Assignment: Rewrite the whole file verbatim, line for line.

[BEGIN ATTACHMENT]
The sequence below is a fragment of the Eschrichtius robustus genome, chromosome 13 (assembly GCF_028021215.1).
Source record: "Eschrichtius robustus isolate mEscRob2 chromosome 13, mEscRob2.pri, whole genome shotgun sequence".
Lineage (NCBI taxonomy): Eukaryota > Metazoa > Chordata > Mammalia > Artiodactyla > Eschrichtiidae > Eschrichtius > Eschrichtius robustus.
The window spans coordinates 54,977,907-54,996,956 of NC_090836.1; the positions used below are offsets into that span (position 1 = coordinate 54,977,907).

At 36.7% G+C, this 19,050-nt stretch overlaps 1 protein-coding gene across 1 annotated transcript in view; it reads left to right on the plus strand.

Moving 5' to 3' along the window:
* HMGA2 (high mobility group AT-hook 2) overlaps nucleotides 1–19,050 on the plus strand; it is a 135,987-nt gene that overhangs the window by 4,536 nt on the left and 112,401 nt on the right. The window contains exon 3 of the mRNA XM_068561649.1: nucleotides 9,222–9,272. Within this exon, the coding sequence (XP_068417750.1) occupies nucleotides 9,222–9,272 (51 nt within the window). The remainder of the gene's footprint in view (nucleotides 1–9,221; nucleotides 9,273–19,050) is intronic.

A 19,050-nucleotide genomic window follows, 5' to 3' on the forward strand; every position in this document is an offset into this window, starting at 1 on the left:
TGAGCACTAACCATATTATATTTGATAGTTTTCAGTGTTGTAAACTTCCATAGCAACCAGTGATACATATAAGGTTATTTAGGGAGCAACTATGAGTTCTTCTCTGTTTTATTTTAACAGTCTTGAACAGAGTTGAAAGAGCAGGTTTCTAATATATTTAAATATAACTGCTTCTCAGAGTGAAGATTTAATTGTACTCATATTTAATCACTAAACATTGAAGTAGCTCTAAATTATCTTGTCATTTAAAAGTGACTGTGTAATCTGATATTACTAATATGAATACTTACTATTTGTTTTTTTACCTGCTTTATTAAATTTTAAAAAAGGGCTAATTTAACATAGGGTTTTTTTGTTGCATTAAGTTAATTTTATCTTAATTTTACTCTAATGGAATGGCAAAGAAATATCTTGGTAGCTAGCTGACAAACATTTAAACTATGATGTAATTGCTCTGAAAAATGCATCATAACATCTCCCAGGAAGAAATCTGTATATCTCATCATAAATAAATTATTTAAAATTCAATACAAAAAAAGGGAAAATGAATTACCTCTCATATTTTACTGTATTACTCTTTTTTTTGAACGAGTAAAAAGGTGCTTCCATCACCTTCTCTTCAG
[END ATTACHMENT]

The sequence below is a fragment of the Eschrichtius robustus genome, chromosome 13 (assembly GCF_028021215.1).
Source record: "Eschrichtius robustus isolate mEscRob2 chromosome 13, mEscRob2.pri, whole genome shotgun sequence".
Lineage (NCBI taxonomy): Eukaryota > Metazoa > Chordata > Mammalia > Artiodactyla > Eschrichtiidae > Eschrichtius > Eschrichtius robustus.
The window spans coordinates 54,977,907-54,996,956 of NC_090836.1; the positions used below are offsets into that span (position 1 = coordinate 54,977,907).

At 36.7% G+C, this 19,050-nt stretch overlaps 1 protein-coding gene across 1 annotated transcript in view; it reads left to right on the plus strand.

Moving 5' to 3' along the window:
* HMGA2 (high mobility group AT-hook 2) overlaps nucleotides 1–19,050 on the plus strand; it is a 135,987-nt gene that overhangs the window by 4,536 nt on the left and 112,401 nt on the right. The window contains exon 3 of the mRNA XM_068561649.1: nucleotides 9,222–9,272. Within this exon, the coding sequence (XP_068417750.1) occupies nucleotides 9,222–9,272 (51 nt within the window). The remainder of the gene's footprint in view (nucleotides 1–9,221; nucleotides 9,273–19,050) is intronic.

A 19,050-nucleotide genomic window follows, 5' to 3' on the forward strand; every position in this document is an offset into this window, starting at 1 on the left:
TGAGCACTAACCATATTATATTTGATAGTTTTCAGTGTTGTAAACTTCCATAGCAACCAGTGATACATATAAGGTTATTTAGGGAGCAACTATGAGTTCTTCTCTGTTTTATTTTAACAGTCTTGAACAGAGTTGAAAGAGCAGGTTTCTAATATATTTAAATATAACTGCTTCTCAGAGTGAAGATTTAATTGTACTCATATTTAATCACTAAACATTGAAGTAGCTCTAAATTATCTTGTCATTTAAAAGTGACTGTGTAATCTGATATTACTAATATGAATACTTACTATTTGTTTTTTTACCTGCTTTATTAAATTTTAAAAAAGGGCTAATTTAACATAGGGTTTTTTTGTTGCATTAAGTTAATTTTATCTTAATTTTACTCTAATGGAATGGCAAAGAAATATCTTGGTAGCTAGCTGACAAACATTTAAACTATGATGTAATTGCTCTGAAAAATGCATCATAACATCTCCCAGGAAGAAATCTGTATATCTCATCATAAATAAATTATTTAAAATTCAATACAAAAAAAGGGAAAATGAATTACCTCTCATATTTTACTGTATTACTCTTTTTTTTGAACGAGTAAAAAGGTGCTTCCATCACCTTCTCTTCAG